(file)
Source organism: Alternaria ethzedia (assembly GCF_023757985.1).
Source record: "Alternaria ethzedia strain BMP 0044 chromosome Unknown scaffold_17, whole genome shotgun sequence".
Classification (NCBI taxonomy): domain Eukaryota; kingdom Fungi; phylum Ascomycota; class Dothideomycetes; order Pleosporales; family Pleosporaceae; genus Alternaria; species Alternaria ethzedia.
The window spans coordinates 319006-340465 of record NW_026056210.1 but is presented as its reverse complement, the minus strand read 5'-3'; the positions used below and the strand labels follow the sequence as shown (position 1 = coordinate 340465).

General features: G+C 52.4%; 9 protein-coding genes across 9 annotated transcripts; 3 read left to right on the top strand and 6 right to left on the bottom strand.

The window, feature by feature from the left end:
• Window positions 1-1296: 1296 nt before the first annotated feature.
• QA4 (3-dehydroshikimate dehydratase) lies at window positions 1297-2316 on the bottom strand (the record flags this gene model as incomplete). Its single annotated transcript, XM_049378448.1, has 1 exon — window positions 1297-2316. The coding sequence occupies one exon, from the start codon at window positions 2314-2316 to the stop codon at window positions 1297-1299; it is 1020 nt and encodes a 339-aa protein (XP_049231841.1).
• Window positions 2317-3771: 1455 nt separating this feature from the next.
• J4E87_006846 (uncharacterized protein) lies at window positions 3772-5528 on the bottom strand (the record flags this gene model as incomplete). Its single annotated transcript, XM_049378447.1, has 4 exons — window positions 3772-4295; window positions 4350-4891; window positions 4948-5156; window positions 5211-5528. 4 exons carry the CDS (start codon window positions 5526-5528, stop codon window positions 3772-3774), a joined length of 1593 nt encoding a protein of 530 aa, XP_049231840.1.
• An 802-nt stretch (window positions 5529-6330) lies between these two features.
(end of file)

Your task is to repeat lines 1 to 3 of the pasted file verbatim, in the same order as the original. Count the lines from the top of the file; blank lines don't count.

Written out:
Source organism: Alternaria ethzedia (assembly GCF_023757985.1).
Source record: "Alternaria ethzedia strain BMP 0044 chromosome Unknown scaffold_17, whole genome shotgun sequence".
Classification (NCBI taxonomy): domain Eukaryota; kingdom Fungi; phylum Ascomycota; class Dothideomycetes; order Pleosporales; family Pleosporaceae; genus Alternaria; species Alternaria ethzedia.